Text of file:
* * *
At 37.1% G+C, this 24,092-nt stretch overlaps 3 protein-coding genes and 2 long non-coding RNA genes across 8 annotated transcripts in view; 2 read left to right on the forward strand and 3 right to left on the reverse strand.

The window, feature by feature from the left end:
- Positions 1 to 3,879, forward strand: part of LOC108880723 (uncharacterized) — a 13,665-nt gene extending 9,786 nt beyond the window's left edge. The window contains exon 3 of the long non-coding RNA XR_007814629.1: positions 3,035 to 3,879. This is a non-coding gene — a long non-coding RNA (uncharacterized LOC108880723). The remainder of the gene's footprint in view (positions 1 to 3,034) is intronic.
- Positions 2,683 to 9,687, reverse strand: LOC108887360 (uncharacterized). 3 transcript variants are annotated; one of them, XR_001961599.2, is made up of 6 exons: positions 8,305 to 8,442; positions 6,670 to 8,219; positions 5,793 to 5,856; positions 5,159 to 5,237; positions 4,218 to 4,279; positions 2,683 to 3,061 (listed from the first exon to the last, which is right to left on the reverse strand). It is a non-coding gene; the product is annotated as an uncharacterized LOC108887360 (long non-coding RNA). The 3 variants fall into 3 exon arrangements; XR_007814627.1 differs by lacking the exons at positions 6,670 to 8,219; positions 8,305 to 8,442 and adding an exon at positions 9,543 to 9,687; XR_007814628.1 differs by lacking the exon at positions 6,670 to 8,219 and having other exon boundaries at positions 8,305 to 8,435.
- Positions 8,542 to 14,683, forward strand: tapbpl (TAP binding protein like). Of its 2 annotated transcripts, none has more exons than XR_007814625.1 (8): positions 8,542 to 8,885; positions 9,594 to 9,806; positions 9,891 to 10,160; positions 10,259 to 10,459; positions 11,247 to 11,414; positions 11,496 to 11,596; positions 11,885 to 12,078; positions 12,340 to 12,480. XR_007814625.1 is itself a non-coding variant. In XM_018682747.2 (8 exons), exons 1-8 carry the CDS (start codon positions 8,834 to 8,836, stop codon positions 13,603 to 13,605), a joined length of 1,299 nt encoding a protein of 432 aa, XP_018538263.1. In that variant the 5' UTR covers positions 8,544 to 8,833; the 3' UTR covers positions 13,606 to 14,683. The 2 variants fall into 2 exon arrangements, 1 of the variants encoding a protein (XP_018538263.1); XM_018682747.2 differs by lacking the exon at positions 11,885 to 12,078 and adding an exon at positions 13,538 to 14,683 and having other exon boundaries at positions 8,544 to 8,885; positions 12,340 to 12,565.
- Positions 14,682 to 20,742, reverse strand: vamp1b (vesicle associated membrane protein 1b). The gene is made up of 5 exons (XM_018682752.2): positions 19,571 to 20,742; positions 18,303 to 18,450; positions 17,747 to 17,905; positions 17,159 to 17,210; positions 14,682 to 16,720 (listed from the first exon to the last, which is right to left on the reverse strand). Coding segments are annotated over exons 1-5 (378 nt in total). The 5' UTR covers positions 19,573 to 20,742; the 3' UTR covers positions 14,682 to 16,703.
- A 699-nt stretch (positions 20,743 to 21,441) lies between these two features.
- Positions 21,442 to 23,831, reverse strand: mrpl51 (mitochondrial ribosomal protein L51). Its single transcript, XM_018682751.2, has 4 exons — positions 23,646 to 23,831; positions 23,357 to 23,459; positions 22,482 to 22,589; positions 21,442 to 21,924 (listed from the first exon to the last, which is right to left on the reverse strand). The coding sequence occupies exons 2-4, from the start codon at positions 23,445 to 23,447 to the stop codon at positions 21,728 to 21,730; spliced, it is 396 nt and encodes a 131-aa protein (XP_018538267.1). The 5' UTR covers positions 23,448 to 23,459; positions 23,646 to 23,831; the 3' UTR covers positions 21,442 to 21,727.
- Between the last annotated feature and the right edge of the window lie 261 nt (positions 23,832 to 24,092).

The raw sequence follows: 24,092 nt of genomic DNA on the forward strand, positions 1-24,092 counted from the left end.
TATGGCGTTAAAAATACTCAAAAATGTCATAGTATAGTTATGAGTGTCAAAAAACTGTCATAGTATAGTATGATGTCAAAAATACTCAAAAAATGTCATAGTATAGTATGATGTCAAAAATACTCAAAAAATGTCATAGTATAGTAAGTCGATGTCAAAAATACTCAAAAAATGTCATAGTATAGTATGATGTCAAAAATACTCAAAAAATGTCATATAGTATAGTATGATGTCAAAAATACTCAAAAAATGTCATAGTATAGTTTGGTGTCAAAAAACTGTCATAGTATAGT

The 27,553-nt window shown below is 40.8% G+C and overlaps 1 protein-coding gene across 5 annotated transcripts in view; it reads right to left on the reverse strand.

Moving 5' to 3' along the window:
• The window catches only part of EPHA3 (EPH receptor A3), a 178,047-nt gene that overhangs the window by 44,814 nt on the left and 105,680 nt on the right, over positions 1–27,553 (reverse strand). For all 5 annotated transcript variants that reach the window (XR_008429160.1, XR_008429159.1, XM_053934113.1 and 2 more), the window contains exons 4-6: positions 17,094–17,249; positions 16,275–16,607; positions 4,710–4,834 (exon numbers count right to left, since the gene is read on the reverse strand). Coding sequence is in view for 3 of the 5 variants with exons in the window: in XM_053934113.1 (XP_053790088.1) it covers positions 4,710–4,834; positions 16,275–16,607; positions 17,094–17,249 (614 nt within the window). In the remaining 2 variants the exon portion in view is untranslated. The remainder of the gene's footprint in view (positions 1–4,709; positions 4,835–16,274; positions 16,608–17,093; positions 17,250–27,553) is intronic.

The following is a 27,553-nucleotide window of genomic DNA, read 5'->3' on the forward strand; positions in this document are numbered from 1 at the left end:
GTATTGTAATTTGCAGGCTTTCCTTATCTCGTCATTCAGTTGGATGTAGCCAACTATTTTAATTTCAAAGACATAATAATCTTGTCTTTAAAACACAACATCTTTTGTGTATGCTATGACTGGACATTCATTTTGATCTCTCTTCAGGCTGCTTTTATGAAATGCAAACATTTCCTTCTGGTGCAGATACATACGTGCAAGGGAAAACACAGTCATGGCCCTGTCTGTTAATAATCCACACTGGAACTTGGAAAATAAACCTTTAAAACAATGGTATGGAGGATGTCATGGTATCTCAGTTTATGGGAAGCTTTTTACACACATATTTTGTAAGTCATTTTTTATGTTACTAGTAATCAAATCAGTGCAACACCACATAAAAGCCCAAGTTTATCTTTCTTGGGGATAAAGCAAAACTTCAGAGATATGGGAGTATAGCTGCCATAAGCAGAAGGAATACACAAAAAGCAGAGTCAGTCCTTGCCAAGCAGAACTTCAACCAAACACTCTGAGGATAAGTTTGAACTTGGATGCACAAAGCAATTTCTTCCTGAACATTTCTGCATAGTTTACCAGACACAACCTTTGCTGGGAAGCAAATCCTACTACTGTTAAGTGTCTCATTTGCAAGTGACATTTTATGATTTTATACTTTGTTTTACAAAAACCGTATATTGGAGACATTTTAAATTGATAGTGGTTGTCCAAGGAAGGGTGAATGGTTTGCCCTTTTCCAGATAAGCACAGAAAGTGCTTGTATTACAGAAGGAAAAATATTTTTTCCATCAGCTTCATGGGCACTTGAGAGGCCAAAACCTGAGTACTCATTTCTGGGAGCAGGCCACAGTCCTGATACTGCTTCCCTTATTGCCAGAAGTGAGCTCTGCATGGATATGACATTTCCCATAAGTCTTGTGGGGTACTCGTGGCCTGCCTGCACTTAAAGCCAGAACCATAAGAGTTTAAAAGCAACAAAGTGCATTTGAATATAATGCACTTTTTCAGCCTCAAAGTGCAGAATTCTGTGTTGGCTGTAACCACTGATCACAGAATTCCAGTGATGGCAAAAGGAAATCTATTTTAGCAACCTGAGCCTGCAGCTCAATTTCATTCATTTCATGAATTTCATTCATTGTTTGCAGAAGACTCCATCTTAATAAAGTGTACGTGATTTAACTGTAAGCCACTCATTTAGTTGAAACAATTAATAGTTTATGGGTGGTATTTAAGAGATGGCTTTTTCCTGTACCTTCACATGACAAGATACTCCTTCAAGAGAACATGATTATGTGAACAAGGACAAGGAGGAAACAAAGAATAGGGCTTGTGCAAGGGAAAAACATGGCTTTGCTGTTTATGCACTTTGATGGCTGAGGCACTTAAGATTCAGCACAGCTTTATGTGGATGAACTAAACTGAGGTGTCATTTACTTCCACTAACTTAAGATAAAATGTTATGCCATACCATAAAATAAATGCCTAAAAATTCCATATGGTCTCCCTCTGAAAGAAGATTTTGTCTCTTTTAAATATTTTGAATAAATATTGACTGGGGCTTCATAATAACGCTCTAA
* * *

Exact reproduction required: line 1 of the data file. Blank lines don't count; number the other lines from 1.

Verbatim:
At 37.1% G+C, this 24,092-nt stretch overlaps 3 protein-coding genes and 2 long non-coding RNA genes across 8 annotated transcripts in view; 2 read left to right on the forward strand and 3 right to left on the reverse strand.